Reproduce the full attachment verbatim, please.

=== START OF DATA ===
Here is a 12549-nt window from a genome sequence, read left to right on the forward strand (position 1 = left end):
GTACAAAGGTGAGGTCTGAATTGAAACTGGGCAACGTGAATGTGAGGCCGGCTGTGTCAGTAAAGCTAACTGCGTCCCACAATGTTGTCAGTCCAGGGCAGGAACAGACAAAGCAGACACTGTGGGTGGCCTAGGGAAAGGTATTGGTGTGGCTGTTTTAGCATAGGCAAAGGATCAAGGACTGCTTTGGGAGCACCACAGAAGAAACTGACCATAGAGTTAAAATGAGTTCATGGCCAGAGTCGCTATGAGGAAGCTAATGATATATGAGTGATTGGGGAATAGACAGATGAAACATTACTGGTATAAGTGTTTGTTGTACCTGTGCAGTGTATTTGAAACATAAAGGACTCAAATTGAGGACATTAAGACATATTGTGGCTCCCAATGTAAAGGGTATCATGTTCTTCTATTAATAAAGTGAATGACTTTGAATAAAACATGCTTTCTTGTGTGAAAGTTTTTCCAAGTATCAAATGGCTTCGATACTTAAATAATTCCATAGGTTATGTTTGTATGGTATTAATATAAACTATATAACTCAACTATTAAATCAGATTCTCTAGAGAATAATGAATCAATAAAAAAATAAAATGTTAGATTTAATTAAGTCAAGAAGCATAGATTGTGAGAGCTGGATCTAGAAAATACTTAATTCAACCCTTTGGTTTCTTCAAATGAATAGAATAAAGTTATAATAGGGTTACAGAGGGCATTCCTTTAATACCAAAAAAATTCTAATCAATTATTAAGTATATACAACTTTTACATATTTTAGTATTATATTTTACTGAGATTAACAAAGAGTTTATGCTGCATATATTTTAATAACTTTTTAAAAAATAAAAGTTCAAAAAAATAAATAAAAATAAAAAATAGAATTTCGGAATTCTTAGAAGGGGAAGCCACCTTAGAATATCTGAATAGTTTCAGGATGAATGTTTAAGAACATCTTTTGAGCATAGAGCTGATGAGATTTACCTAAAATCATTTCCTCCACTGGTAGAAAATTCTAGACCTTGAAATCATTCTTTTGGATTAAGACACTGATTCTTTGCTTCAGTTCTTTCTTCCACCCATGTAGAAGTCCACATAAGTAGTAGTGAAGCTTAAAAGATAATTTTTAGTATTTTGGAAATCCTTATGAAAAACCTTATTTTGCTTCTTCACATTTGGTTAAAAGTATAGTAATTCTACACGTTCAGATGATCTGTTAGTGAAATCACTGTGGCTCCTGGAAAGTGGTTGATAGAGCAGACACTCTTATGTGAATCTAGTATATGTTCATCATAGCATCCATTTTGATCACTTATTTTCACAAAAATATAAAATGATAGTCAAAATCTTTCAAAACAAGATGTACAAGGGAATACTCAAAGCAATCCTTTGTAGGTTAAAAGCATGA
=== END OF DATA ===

Here is a 12549-nt window from a genome sequence, read left to right on the forward strand (position 1 = left end):
GTACAAAGGTGAGGTCTGAATTGAAACTGGGCAACGTGAATGTGAGGCCGGCTGTGTCAGTAAAGCTAACTGCGTCCCACAATGTTGTCAGTCCAGGGCAGGAACAGACAAAGCAGACACTGTGGGTGGCCTAGGGAAAGGTATTGGTGTGGCTGTTTTAGCATAGGCAAAGGATCAAGGACTGCTTTGGGAGCACCACAGAAGAAACTGACCATAGAGTTAAAATGAGTTCATGGCCAGAGTCGCTATGAGGAAGCTAATGATATATGAGTGATTGGGGAATAGACAGATGAAACATTACTGGTATAAGTGTTTGTTGTACCTGTGCAGTGTATTTGAAACATAAAGGACTCAAATTGAGGACATTAAGACATATTGTGGCTCCCAATGTAAAGGGTATCATGTTCTTCTATTAATAAAGTGAATGACTTTGAATAAAACATGCTTTCTTGTGTGAAAGTTTTTCCAAGTATCAAATGGCTTCGATACTTAAATAATTCCATAGGTTATGTTTGTATGGTATTAATATAAACTATATAACTCAACTATTAAATCAGATTCTCTAGAGAATAATGAATCAATAAAAAAATAAAATGTTAGATTTAATTAAGTCAAGAAGCATAGATTGTGAGAGCTGGATCTAGAAAATACTTAATTCAACCCTTTGGTTTCTTCAAATGAATAGAATAAAGTTATAATAGGGTTACAGAGGGCATTCCTTTAATACCAAAAAAATTCTAATCAATTATTAAGTATATACAACTTTTACATATTTTAGTATTATATTTTACTGAGATTAACAAAGAGTTTATGCTGCATATATTTTAATAACTTTTTAAAAAATAAAAGTTCAAAAAAATAAATAAAAATAAAAAATAGAATTTCGGAATTCTTAGAAGGGGAAGCCACCTTAGAATATCTGAATAGTTTCAGGATGAATGTTTAAGAACATCTTTTGAGCATAGAGCTGATGAGATTTACCTAAAATCATTTCCTCCACTGGTAGAAAATTCTAGACCTTGAAATCATTCTTTTGGATTAAGACACTGATTCTTTGCTTCAGTTCTTTCTTCCACCCATGTAGAAGTCCACATAAGTAGTAGTGAAGCTTAAAAGATAATTTTTAGTATTTTGGAAATCCTTATGAAAAACCTTATTTTGCTTCTTCACATTTGGTTAAAAGTATAGTAATTCTACACGTTCAGATGATCTGTTAGTGAAATCACTGTGGCTCCTGGAAAGTGGTTGATAGAGCAGACACTCTTATGTGAATCTAGTATATGTTCATCATAGCATCCATTTTGATCACTTATTTTCACAAAAATATAAAATGATAGTCAAAATCTTTCAAAACAAGATGTACAAGGGAATACTCAAAGCAATCCTTTGTAGGTTAAAAGCATGA